UN General Assembly: Saudi Arabia's King Salman calls for Hezbollah to be disarmed

UN General Assembly: Saudi Arabia's King Salman calls for Hezbollah to be disarmed
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Saudi Arabia’s King Salman focused on regional issues during his first address to the United Nations at the 75th UN General Assembly meeting, which was being held virtually for the first time on Wednesday Sept. 23, 2020. (SPA)
UN General Assembly: Saudi Arabia's King Salman calls for Hezbollah to be disarmed
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Saudi Arabia’s King Salman focused on regional issues during his first address to the United Nations at the 75th UN General Assembly meeting, which was being held virtually for the first time on Wednesday Sept. 23, 2020. (SPA)
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Updated 24 September 2020

UN General Assembly: Saudi Arabia's King Salman calls for Hezbollah to be disarmed

UN General Assembly: Saudi Arabia's King Salman calls for Hezbollah to be disarmed
  • Saudi king calls for comprehensive solution, firm international position on Iran
  • He expressed support for US efforts to start talks between Israel and Palestinians

RIYADH: Saudi Arabia’s King Salman on Wednesday said Hezbollah must be disarmed for Lebanon to achieve security, stability and prosperity.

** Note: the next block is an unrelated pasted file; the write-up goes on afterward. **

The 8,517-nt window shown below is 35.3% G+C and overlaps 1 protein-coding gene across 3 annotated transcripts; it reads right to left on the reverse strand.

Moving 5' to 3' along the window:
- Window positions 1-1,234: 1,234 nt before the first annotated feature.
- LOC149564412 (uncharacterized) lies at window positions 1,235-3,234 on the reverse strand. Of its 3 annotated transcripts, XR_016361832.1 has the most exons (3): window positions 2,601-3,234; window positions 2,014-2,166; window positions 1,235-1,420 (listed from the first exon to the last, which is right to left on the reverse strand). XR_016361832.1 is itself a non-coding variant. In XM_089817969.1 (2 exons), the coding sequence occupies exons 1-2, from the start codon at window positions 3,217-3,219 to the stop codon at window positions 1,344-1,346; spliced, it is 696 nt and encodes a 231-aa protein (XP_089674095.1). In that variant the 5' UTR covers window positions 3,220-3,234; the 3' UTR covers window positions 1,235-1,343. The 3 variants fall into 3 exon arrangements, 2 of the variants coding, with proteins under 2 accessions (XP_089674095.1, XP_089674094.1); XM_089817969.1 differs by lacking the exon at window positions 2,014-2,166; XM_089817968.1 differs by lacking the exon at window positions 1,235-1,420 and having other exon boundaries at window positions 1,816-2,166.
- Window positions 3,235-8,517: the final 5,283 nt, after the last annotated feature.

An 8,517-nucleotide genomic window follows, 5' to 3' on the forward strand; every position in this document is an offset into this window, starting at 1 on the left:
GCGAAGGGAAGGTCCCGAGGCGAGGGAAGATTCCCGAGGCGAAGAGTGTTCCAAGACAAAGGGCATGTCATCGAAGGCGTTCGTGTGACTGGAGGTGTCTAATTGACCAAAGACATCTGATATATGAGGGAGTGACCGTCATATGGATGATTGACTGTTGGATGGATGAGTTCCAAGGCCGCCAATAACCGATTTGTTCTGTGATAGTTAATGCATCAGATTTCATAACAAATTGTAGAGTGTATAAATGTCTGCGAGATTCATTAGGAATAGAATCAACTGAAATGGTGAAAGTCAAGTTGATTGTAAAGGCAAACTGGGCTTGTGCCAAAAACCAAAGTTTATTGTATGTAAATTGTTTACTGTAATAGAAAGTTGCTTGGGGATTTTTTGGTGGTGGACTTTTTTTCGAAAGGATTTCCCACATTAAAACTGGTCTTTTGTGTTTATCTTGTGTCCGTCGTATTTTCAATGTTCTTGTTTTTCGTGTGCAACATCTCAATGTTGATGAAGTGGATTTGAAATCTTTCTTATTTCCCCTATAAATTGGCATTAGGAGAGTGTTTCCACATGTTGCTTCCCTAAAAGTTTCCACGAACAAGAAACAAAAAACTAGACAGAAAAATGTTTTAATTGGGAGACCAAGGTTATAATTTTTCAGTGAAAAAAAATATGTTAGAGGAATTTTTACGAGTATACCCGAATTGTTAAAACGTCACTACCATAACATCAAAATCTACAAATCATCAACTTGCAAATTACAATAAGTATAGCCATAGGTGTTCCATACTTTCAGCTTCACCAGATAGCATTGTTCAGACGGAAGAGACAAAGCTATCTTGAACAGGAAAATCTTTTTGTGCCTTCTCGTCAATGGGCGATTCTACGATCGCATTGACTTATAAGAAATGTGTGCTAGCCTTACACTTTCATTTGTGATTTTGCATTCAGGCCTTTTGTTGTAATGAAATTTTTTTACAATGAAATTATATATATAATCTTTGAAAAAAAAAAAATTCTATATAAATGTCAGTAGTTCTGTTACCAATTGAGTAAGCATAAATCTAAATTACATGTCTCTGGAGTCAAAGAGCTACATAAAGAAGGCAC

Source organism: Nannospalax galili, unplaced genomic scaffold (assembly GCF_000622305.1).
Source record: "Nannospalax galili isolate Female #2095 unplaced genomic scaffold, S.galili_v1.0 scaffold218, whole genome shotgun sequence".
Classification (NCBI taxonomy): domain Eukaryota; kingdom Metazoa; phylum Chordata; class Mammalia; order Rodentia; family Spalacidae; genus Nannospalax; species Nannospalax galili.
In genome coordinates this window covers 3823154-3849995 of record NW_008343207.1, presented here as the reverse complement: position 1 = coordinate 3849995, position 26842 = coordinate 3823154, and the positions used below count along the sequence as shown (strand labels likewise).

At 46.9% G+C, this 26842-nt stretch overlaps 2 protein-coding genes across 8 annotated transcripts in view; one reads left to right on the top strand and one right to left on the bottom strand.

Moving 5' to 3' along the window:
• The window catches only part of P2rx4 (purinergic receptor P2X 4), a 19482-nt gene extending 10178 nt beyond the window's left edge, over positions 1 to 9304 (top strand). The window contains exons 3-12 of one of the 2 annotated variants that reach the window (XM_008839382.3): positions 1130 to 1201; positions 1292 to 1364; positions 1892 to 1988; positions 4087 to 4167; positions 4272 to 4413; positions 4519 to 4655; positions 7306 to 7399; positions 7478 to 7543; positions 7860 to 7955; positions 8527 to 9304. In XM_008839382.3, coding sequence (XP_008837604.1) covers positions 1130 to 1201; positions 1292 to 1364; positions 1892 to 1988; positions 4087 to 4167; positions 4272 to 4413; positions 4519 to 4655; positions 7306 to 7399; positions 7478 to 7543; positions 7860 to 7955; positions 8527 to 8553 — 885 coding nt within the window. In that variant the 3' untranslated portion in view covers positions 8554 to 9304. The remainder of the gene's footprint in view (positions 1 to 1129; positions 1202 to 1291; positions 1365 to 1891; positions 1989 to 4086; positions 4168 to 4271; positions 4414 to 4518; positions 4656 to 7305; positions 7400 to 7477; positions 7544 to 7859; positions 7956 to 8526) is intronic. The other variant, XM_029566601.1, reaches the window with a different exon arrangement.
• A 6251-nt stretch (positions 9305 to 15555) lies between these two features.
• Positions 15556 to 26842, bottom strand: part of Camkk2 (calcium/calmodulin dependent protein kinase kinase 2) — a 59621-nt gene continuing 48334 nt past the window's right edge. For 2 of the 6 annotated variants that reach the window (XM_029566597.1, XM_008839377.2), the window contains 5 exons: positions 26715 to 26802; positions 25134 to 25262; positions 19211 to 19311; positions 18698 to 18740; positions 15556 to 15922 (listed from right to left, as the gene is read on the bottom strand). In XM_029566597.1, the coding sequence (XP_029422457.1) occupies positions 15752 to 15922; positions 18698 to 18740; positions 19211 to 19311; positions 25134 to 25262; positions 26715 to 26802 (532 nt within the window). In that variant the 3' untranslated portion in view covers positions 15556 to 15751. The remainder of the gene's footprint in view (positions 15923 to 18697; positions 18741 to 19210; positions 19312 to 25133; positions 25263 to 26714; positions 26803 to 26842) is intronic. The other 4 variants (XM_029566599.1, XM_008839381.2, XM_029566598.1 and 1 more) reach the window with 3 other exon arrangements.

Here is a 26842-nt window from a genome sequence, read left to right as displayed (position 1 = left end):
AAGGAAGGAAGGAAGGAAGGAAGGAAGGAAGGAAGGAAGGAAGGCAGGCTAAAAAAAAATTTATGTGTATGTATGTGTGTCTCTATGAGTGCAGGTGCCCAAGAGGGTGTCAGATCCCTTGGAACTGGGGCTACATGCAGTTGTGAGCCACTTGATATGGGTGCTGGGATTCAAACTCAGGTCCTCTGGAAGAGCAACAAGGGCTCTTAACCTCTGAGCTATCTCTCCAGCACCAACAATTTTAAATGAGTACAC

Last month’s Beirut port blast was a result of Hezbollah’s “hegemony” over the decision-making process in Lebanon by force of arms, he told world leaders at the 75th United Nations General Assembly.
King Salman also said the Iran-backed group had disrupted the constitutional state of Lebanon and vowed that the Kingdom would stand with the Lebanese people, particularly after the explosion that devastated large parts of Beirut and killed almost 200 people. 
The blast was caused by a huge quantity of ammonium nitrate stored negligently at the city’s port.

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On Iran, the king said Saudi Arabia has “extended its hands for peace” with Tehran and its dealings toward the Islamic regime over decades has been “positive and open.”
Saudi Arabia has received Iranian heads of state several times to discuss ways to build good relations, and it welcomed international efforts to address Iran’s nuclear program, he said.
“But again and again, the whole world has seen the Iranian regime exploiting these efforts in increasing its expansionist activities, building its terrorist networks, using terrorism, and wasting the resources and wealth of the Iranian people to achieve expansionary projects that have only resulted in chaos, extremism and sectarianism.”

He said Iran’s aggressive approach was demonstrated last year when it targeted of Saudi oil installations in a missile and drone attack that were “in flagrant violation of international laws and an assault on international peace and security.”
He added that the attacks confirm Iran’s disregard of the stability of the global economy and the security of global oil supplies.
In reference to Iran-backed Houthi militants in Yemen, the king said Iran continues, “through its tools,” to target the Kingdom with ballistic missiles, with more than 300 missiles and 400 drones launched toward Saudi Arabia.
“Our experiences with the Iranian regime have taught us that partial solutions and attempts to appease have not stopped its threats to international peace and security,” he said.